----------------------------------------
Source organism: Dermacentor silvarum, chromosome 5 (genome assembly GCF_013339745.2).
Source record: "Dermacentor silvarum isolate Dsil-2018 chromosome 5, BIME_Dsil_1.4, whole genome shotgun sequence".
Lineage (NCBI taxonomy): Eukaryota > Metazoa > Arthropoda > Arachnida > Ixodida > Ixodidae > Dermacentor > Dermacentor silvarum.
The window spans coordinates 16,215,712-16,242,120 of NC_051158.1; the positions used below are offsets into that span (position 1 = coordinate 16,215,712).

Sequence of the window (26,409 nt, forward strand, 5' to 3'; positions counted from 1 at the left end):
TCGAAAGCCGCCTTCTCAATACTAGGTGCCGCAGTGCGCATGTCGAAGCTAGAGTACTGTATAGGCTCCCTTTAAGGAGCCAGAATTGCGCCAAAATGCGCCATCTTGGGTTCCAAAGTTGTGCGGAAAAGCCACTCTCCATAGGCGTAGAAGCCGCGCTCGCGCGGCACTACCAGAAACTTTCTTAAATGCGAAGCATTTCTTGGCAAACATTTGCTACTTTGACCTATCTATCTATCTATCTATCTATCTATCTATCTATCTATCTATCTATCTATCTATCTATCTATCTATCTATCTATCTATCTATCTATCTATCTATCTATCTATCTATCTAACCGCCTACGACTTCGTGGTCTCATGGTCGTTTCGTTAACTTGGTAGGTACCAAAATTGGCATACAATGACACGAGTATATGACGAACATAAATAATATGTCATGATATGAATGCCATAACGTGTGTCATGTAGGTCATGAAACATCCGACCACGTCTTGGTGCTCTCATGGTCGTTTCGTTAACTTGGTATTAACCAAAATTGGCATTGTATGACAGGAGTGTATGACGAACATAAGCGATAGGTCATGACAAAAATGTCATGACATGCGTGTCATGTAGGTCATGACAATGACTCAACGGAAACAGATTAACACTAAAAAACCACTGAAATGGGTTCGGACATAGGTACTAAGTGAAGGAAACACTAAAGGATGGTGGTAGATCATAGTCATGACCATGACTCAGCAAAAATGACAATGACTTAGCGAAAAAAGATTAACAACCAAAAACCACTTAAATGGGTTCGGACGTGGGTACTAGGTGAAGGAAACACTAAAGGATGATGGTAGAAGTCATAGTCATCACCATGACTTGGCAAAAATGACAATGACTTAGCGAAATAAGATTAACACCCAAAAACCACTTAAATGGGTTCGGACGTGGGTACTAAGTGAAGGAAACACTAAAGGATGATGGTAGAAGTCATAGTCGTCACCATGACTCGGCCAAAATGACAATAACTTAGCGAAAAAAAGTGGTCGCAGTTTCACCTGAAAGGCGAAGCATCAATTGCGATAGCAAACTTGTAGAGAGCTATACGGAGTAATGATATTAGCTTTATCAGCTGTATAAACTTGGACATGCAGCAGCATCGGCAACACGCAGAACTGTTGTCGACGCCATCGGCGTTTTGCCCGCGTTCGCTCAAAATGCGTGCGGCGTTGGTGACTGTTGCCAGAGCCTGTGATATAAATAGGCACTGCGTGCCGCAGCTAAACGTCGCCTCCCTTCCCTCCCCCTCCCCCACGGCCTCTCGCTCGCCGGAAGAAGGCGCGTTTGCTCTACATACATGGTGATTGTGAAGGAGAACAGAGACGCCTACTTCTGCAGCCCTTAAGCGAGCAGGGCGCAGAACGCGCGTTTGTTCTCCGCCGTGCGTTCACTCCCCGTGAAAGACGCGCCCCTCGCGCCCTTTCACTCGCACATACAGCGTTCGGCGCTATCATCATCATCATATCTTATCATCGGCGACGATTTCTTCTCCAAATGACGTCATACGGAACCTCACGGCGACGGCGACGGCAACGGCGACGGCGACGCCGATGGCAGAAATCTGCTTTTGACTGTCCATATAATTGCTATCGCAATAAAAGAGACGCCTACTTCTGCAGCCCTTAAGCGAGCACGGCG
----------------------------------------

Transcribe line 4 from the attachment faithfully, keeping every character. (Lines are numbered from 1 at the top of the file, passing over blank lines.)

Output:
The window spans coordinates 16,215,712-16,242,120 of NC_051158.1; the positions used below are offsets into that span (position 1 = coordinate 16,215,712).